Does Santa deserve death?

It’s wrong to tell children that Santa Claus is real, argues Edward Feser:

Parents who do this certainly mean well, but they do not do well, because lying is always wrong. Not always gravely wrong, to be sure, but still wrong. That is bad enough. But there is also the bad lesson that children are apt to derive from this practice, even if the parents do not intend to teach it – namely, the immoral principle that lying is acceptable if it leads to good consequences. There is also the damage done to a child’s trust in his parents’ word. “What else might they be lying about? What about all this religion stuff?”

Some people might think Feser’s insistence on honesty is a little harsh. But it’s nothing compared with the way some French Catholics reacted to Santa in the 1950s. Here’s a news report that appeared in the Milwaukee Journal on December 24, 1951:

DIJON, France, (AP) — Santa Claus was burned in effigy on the steps of Dijon Cathedral yesterday. Two hundred and fifty children watched and cheered.

A figure twice as large as life, wearing the traditional red costume and white beard, was hoisted to the wrought-iron grille at the door of the great gothic church.

A young man in a top hat called out:

"Does Santa Claus deserve death?"

"Yes, yes!" roared the children and pelted Santa with orange peels.

A fire was set and Santa Claus perished in the flames. Only his gloves remained.

The children belonged to the Roman Catholic patronate of St. Benigne parish, the Cathedral’s parish. After the ceremony, an anonymous communique was posted on the church door. It read:

"United in all the Christian homes of the parish, 250 children who want to fight against lies have burned Santa Claus. This is not a vaudeville act, but a protest against lies which are incapable of awakening the religious feelings of children and are in no sense a method of education. To a Christian, Christmas is the anniversary of the Savior’s birth."

Several French Catholic prelates, including Jules-Geraud Cardinal Saliege of Toulouse, recently have denounced the "paganization" of Christmas, specifically assailing Santa Claus.

Update: The incident at Dijon Cathedral attracted the attention of anthropologist Claude Lévi-Strauss. In ‘The Execution of Father Christmas‘, he wrote:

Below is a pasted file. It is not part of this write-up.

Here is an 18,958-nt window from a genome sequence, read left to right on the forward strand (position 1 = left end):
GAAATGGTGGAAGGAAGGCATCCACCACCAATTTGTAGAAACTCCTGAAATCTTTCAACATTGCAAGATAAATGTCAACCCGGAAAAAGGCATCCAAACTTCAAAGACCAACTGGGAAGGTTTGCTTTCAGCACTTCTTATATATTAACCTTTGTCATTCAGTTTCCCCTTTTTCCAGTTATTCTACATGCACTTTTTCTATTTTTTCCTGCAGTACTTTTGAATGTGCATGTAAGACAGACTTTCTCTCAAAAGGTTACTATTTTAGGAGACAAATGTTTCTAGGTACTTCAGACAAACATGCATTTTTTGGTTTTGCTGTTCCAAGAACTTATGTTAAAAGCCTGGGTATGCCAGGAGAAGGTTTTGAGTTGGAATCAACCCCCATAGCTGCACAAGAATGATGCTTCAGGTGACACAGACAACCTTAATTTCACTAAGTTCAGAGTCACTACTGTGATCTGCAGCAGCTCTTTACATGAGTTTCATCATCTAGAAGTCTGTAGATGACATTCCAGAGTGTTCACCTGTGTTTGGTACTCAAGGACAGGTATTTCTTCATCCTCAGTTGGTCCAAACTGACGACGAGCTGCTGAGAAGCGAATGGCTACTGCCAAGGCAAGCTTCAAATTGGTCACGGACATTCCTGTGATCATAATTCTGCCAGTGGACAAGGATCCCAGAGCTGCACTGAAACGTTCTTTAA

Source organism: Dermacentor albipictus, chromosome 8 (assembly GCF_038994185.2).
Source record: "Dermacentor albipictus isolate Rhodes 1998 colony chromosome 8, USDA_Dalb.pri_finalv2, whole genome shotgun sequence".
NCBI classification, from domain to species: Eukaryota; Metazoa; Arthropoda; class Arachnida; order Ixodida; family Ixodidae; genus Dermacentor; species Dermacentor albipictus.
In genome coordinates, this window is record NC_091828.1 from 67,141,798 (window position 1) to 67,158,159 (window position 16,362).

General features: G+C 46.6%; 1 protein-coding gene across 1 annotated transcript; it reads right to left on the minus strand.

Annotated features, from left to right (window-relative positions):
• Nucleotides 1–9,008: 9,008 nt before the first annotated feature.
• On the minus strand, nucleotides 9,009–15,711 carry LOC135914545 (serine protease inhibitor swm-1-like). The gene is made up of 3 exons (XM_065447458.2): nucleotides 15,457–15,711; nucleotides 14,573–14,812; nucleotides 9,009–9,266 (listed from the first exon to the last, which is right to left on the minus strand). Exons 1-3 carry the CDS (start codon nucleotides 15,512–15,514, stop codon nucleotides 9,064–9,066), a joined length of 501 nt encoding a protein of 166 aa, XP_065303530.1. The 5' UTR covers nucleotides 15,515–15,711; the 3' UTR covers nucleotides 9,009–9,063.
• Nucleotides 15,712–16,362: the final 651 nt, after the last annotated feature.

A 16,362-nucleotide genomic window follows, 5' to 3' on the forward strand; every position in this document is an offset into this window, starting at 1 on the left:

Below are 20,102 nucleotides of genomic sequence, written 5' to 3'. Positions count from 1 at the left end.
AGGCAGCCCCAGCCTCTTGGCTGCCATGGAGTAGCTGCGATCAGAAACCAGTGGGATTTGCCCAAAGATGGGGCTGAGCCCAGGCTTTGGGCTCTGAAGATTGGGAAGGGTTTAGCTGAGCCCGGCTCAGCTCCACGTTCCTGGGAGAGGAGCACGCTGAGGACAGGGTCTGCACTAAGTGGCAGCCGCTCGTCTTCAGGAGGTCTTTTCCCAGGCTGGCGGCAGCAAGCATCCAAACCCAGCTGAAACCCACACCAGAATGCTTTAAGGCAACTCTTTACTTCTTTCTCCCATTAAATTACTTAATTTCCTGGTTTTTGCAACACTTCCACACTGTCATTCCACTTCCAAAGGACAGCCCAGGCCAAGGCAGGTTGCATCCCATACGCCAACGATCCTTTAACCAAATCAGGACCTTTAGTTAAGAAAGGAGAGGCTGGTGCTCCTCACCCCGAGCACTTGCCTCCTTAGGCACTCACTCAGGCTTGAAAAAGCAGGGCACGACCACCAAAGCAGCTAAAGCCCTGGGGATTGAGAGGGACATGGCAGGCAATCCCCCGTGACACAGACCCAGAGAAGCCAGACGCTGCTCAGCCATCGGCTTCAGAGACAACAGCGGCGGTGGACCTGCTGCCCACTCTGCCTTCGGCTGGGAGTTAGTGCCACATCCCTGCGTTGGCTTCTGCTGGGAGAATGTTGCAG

Father Christmas, symbol of irreligion—what a paradox! For in this case everything is happening as if it were the Church adopting an avidly critical attitude on honesty and truth, while the rationalists act as guardians of superstition. This apparent role reversal is enough to suggest that the whole naïve business is about something much more profound …

This entry was posted in Uncategorized. Bookmark the permalink.
Subscribe
Notify of
guest
16 Comments
Oldest
Newest Most Voted
Inline Feedbacks
View all comments
Ken Parish
Admin
Ken Parish(@ken-parish)
11 years ago

I wonder what answer Mr Feser and the dads of St. Benigne gave when their wives asked them whether they looked fat in the brand new frock the missus just bought?

Nicholas Gruen
Admin
Nicholas Gruen(@nicholas-gruen)
11 years ago

The frogs have had it in for Coke for a long time. And Maccas.

Fair enough too.

Scotty Dog
Scotty Dog
11 years ago

Nick, I agree. Fat guy in red suit is a purely commercial invention.

Problem I have with this kind of honesty is that my kids live in the world. So, they have to interact with all of their friends. And I’m afraid 6 years old is too young for my girl to be an outcast due to her intellectual purity.

See, these kids of lies that EVERYBODY tells each other is what’s known as ‘culture’.

skepticlawyer
skepticlawyer(@skepticlawyer)
11 years ago

Christmas is already pagan, and has been since forever, something I wrote about here:

http://skepticlawyer.com.au/2006/12/19/so-this-is-christmas/

Someone needs to hit Mr Feser with the fun stick.

Persse
Persse
11 years ago

Not to mention that JC is entirely fictional.

Stephen
Stephen
11 years ago

Another way of looking at it is that it’s important to teach kids that people lie. The first quote seems to imply that telling kids about Santa is bad because it might make kids question the existence of his invisible mountain friend. It could be argued that it’s good for that very reason.

derrida derider
derrida derider
11 years ago

“To a Christian, Christmas is the anniversary of the Savior’s birth”